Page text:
Another circuit rules anti-gay bias is illegal

In a groundbreaking decision, the 2nd Circuit Court of Appeals has ruled that the Title VII provision that prohibits sex discrimination also makes it illegal for employers to discriminate against gay employees.

The decision came after an unusual interagency courtroom showdown. On one side, lawyers from the EEOC argued that under Title VII, employers may not discriminate against employees based on their sexual orientation. Department of Justice lawyers argued that Title VII says nothing at all about sexual orientation, so discrimination on that basis cannot be against the law.

All 13 2nd Circuit judges were involved in the decision—and 10 of them agreed with the EEOC’s position that sexual orientation discrimination is sex discrimination.

Recent case: Donald, who is gay, was a skydiving instructor. Before one tandem jump, he told a female student to whom he was strapped that he was “100% gay.” Donald said he made the statement because the woman seemed uncomfortable with the close front-to-back physical contact involved in a tandem jump.

The customer later mentioned the comment to her boyfriend, who complained to the skydiving school. It fired Donald and he filed an EEOC complaint.

The EEOC sued on Donald’s behalf, using the case as a test of its new policy that considers sexual orientation discrimination a violation of the sex discrimination provisions written into Title VII.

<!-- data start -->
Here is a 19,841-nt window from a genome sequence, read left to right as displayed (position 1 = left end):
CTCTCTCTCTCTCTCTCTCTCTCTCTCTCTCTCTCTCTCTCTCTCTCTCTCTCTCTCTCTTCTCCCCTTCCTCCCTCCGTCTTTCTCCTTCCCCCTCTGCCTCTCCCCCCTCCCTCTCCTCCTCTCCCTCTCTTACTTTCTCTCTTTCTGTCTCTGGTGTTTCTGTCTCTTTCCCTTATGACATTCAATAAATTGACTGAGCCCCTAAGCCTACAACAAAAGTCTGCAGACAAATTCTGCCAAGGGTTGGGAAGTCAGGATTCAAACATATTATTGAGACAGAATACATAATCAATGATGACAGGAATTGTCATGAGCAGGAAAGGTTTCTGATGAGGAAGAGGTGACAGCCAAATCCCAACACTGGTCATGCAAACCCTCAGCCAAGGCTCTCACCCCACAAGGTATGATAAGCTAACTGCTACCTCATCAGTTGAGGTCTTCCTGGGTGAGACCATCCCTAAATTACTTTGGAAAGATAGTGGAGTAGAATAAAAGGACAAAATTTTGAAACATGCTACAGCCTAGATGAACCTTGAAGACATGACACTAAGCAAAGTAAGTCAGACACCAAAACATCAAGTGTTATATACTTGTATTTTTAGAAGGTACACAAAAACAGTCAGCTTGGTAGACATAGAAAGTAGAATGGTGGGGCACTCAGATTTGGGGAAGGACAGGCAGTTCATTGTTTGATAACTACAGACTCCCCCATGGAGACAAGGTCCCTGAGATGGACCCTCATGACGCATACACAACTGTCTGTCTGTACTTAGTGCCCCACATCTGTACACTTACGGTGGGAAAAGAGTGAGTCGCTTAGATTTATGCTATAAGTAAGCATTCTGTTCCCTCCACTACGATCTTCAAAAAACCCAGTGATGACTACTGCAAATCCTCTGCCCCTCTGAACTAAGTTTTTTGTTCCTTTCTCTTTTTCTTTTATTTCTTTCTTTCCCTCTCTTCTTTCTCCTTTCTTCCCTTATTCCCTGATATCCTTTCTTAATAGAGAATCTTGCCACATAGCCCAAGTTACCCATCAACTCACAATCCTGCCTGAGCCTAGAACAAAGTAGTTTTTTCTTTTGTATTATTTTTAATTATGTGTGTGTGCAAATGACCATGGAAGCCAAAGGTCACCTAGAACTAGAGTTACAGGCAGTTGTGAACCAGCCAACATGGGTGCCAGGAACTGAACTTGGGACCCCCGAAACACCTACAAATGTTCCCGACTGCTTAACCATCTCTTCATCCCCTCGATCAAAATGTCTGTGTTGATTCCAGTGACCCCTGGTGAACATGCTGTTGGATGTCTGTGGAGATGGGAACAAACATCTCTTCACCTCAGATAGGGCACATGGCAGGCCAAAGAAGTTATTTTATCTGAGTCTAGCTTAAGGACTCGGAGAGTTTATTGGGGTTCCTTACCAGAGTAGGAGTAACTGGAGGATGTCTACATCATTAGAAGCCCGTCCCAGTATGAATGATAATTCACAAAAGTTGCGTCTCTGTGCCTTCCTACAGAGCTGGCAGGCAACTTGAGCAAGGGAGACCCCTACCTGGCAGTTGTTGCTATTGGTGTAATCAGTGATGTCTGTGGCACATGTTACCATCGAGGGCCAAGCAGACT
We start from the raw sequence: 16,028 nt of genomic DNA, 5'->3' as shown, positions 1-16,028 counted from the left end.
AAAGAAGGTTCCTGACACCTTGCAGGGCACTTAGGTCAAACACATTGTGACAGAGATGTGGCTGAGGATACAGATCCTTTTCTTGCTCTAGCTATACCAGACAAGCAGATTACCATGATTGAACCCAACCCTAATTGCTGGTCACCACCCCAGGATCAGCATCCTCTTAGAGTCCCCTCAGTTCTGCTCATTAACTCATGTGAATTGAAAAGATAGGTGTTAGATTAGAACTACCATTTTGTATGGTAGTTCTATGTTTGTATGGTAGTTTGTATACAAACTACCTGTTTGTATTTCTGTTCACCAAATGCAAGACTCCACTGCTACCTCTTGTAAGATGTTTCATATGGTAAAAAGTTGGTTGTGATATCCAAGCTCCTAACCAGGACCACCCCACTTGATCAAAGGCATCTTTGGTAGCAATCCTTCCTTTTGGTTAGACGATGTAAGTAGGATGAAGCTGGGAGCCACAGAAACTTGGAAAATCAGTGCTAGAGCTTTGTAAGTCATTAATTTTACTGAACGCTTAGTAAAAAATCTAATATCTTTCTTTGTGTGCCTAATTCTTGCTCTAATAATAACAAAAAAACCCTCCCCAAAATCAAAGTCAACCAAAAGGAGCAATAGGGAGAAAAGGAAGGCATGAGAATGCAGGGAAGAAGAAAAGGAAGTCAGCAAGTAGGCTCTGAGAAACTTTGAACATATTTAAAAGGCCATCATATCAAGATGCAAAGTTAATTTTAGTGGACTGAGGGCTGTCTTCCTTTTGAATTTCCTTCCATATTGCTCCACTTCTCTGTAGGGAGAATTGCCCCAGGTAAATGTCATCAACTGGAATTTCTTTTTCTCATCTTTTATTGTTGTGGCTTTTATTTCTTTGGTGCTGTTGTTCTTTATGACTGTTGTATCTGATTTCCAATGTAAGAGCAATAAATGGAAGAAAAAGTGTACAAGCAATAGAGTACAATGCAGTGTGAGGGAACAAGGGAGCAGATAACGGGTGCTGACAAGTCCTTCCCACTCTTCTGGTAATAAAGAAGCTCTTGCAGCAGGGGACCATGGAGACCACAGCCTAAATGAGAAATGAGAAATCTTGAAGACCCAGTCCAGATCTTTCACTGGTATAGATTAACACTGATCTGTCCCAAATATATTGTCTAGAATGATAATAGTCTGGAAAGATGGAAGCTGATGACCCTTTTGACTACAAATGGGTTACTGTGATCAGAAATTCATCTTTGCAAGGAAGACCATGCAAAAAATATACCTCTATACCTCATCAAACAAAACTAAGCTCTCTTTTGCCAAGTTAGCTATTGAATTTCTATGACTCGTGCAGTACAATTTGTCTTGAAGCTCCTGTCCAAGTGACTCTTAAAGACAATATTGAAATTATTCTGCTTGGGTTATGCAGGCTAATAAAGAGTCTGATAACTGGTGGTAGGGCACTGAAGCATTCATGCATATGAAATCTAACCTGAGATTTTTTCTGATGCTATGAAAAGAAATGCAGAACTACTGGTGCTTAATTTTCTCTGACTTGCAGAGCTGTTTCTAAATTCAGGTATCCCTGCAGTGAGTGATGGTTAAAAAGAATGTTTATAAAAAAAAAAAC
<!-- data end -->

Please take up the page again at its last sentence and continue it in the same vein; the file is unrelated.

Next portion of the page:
The case eventually ended up before the full 2nd Circuit Court of Appeals, which sided with the EEOC. In doing so, the court overturned its prior position that sexual orientation discrimination is not sex discrimination. (Zarda v Altitude Express, 2nd Cir., 2018)

What’s next: For now, employers in the 2nd Circuit—it covers Connecticut, New York and Vermont—must make sure they do not discriminate based on sexual orientation, as must employers in the 7th Circuit (Illinois, Indiana, Wisconsin), which reached the same conclusion 2017.

However, the 11th Circuit (Alabama, Florida, Georgia) has ruled that Title VII does not cover sexual orientation discrimination. In that case, the employee tried to appeal to the Supreme Court, which refused to take the case.